They say these things come in threes, and they usually do: celebrity deaths happen in odd yet somehow linkable trios.
Musician Lou Reed, director Hal Needham and voiceover actress Marcia Wallace all died within a 36-hour window around the 27th of October. They were all big names in their own fields. What could be said about Lou Reed could fill a book, but the dude basically defined New York Cool for decades and was the founding member of perhaps the most influential band ever: The Velvet Underground. Hal Needham directed countless Southern-themed comedies that have stood the test of time, including “Smokey & The Bandit.” Marcia Wallace was perhaps best known as the voice of Edna Krabappel, the reluctant yet frank teacher of “The Simpsons,” for the last 20 years. On last night’s episode, she was honored by a brief message during the show’s famous title sequence — a teary-eyed Bart Simpson writes “We Will Really Miss You, Mrs K” on the chalkboard before skateboarding out of the classroom. For anyone who’s been a longtime fan of the show, this brief sequence was a jarring reminder that the shows we enjoy ultimately transcend the television or medium and become very real forces in our lives.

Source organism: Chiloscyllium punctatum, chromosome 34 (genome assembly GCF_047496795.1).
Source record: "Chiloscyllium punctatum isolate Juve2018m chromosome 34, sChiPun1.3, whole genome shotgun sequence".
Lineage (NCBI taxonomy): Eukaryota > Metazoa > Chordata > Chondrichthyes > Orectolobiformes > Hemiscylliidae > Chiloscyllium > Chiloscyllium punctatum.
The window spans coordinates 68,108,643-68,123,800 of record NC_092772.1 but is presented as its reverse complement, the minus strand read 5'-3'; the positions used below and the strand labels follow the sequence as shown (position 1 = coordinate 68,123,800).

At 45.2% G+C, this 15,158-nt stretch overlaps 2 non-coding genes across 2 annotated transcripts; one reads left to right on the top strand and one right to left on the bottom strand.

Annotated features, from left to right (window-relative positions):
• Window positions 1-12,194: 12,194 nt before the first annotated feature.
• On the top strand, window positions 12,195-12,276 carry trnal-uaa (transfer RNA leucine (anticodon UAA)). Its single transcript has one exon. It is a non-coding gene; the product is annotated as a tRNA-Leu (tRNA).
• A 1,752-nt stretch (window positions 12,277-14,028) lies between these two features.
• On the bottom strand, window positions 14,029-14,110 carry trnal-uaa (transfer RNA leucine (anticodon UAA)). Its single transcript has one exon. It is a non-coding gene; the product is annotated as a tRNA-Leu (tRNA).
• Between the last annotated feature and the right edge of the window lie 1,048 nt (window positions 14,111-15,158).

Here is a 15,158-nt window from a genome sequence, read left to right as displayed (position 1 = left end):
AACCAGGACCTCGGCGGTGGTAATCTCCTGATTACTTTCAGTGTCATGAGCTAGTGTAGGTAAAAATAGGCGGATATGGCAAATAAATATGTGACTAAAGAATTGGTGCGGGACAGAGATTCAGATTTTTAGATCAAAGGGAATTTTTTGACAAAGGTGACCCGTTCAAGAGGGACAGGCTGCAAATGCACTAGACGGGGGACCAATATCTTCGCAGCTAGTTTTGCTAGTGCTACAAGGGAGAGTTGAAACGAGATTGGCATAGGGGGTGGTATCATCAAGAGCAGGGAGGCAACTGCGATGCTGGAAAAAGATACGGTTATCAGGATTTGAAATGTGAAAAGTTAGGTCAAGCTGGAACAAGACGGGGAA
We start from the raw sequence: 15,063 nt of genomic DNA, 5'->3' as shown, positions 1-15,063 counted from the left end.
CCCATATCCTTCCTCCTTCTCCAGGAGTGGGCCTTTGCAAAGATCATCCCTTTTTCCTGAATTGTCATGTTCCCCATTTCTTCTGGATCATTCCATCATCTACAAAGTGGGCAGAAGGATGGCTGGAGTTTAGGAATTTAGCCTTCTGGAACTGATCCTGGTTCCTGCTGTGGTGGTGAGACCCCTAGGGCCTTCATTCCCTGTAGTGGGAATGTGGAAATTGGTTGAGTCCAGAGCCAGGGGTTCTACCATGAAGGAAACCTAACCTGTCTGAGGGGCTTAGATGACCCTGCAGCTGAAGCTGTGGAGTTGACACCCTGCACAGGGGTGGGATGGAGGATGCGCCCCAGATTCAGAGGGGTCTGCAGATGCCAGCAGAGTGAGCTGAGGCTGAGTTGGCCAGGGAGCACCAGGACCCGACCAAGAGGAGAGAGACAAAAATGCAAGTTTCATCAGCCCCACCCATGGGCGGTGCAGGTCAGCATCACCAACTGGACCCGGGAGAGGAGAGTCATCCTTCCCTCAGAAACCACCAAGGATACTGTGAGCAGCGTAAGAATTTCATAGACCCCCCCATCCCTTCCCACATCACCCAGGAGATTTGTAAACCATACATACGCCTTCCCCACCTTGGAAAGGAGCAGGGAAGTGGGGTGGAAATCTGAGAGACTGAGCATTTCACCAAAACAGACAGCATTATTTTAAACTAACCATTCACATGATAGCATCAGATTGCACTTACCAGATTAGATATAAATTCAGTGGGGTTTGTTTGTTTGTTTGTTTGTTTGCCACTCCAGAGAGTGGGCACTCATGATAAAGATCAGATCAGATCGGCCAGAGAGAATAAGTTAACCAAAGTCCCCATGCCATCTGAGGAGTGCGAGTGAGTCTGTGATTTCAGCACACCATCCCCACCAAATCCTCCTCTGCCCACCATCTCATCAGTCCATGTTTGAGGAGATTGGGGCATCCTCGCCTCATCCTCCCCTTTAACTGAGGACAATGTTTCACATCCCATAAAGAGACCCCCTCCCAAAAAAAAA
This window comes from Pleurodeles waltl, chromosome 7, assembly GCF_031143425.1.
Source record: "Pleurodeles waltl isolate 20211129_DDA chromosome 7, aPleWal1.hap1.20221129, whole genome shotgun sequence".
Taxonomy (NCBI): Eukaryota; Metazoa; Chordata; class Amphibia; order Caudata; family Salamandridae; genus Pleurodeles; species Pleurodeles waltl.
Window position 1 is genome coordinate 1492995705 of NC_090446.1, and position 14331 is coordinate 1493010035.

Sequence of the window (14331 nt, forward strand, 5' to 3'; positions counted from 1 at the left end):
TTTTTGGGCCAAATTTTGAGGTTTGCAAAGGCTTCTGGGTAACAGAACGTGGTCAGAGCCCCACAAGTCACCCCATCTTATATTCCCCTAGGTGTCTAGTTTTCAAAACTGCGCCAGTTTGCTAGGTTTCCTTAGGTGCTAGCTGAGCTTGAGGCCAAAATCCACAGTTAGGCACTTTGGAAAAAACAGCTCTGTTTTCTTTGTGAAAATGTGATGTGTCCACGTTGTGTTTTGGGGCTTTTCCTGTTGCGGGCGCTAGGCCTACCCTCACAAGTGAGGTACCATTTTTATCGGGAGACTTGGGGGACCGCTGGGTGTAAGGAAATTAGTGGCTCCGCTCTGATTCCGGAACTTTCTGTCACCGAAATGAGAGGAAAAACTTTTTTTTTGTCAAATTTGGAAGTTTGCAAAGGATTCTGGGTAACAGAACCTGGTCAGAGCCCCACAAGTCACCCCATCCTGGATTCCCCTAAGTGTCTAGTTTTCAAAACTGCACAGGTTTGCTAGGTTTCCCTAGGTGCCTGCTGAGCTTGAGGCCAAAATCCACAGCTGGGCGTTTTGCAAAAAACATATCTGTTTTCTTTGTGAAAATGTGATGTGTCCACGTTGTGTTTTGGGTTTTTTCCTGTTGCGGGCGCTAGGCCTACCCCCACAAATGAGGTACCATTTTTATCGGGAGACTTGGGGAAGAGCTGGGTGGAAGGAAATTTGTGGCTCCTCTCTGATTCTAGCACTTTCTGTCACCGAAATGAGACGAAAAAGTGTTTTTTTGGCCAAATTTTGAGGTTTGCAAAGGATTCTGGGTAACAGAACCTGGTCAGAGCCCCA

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The death of a minor TV celebrity ultimately means a death of the character that we’ve come to know, too. Current American media has a hard time dealing with death; one could justifiably argue that thanks to the BuzzFeed-ification of the Internet media, when someone dies they are ultimately turned into a meme: passed around for a few days or weeks before being handed off for the next object. For a while, we’re bombarded with constant reminders of that person and their accomplishments, but grieving on social media is tantamount to pissing into a river. Simply put: I don’t know if objectification is the best way to deal with death. Death is a personal process for each of us, not a buffet of emotion that all are free to take from.
Red Eye’s Ernest Wilkins wrote an excellent piece on the grieving process in social media, citing 12 very visible steps that web culture seems to partake in every time someone dies. From TMZ to the inevitable cash-in, it’s an interesting read.
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If I may concentrate on the Marcia Wallace death for a second (I could go on for pages about Lou Reed, but that’s perhaps best saved for another time), her death affects not just those that knew her but the countless millions that love “The Simpsons,” and her death even affects the characters on the show. How Homer, Marge, Lisa, and perhaps most importantly, Bart will deal with Edna’s death is going to be interesting.
But how we deal with death on social media needs to be changed, too. A Facebook status update and a half-assed like-clicking is no true way to actively deal with death. One must fine other ways to tribute the fallen ones.